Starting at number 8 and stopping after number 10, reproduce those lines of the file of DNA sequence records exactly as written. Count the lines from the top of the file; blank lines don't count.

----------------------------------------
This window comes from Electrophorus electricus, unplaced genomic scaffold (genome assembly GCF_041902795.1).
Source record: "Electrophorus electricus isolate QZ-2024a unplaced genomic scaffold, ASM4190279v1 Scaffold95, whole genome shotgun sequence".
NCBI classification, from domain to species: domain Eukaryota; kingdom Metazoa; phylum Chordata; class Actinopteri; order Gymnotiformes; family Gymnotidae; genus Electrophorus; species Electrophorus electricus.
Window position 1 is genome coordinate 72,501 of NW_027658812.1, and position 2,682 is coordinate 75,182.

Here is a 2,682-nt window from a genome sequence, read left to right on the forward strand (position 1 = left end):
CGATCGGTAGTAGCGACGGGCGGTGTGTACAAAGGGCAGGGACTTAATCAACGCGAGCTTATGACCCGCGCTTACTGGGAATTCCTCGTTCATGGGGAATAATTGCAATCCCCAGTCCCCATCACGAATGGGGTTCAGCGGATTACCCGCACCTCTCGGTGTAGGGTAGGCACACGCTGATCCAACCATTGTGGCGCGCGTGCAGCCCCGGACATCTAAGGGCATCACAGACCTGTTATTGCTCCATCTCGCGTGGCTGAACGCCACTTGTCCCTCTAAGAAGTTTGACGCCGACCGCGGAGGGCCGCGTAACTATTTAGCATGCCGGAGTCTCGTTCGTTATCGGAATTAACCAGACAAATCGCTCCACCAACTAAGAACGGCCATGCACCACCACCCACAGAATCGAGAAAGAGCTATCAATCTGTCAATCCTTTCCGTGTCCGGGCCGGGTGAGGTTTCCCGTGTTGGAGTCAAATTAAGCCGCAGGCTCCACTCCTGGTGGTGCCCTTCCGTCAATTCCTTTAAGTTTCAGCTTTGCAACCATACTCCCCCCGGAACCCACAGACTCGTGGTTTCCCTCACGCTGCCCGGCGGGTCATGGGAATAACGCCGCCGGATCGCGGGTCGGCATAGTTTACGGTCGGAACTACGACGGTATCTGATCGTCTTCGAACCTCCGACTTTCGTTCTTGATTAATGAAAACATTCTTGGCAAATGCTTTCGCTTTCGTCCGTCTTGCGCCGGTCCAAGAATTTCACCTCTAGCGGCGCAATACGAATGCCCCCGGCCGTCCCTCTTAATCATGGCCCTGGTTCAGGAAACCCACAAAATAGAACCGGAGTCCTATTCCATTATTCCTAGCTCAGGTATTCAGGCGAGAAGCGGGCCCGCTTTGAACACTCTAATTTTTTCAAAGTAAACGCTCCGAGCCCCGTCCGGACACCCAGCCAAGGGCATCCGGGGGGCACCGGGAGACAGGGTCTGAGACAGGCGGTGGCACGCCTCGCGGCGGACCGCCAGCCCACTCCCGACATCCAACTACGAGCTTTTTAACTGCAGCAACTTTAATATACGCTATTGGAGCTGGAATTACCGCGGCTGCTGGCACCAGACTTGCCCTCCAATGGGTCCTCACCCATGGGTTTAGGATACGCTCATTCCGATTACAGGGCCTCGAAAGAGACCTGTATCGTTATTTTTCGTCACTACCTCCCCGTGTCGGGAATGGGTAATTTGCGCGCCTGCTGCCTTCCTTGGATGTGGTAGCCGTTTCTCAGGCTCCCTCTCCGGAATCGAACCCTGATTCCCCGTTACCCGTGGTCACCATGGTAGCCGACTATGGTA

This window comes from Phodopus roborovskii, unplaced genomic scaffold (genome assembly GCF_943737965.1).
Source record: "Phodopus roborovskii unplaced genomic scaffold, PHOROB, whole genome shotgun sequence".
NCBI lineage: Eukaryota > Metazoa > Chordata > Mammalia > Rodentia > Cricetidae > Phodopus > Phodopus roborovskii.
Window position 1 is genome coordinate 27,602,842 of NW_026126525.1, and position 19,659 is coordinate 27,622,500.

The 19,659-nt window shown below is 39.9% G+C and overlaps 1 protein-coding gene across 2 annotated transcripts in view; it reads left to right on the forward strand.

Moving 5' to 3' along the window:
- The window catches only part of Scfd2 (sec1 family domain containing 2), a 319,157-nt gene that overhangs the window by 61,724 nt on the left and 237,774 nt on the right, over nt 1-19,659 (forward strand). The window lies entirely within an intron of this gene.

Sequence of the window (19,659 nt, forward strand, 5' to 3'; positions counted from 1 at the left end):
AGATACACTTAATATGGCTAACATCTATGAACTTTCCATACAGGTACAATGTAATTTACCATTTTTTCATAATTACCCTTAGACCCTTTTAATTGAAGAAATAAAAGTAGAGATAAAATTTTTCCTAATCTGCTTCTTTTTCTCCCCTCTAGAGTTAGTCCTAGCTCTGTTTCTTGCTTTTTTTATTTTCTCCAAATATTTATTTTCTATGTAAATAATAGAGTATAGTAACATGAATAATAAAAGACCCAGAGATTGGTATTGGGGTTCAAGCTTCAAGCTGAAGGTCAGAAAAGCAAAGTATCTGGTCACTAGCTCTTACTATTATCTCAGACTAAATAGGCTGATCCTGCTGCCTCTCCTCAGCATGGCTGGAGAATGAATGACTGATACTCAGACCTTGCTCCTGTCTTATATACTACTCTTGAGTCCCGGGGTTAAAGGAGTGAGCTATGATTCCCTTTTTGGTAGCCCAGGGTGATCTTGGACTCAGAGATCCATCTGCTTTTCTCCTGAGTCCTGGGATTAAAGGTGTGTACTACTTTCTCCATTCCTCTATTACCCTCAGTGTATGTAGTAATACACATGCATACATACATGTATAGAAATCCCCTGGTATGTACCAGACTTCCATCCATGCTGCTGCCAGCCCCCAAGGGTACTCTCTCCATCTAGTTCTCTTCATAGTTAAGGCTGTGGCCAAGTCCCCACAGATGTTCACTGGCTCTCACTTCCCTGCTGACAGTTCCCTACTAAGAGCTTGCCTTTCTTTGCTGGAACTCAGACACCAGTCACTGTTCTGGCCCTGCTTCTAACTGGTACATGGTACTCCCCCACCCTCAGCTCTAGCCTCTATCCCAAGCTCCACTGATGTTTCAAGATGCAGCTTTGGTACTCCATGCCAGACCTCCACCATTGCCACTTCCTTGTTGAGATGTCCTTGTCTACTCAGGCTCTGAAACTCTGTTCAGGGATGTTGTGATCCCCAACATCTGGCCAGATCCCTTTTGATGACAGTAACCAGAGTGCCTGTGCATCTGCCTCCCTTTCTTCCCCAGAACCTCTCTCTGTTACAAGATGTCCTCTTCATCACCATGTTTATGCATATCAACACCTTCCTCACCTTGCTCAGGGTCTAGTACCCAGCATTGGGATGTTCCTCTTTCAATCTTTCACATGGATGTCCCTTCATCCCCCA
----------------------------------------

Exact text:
Source record: "Phodopus roborovskii unplaced genomic scaffold, PHOROB, whole genome shotgun sequence".
NCBI lineage: Eukaryota > Metazoa > Chordata > Mammalia > Rodentia > Cricetidae > Phodopus > Phodopus roborovskii.
Window position 1 is genome coordinate 27,602,842 of NW_026126525.1, and position 19,659 is coordinate 27,622,500.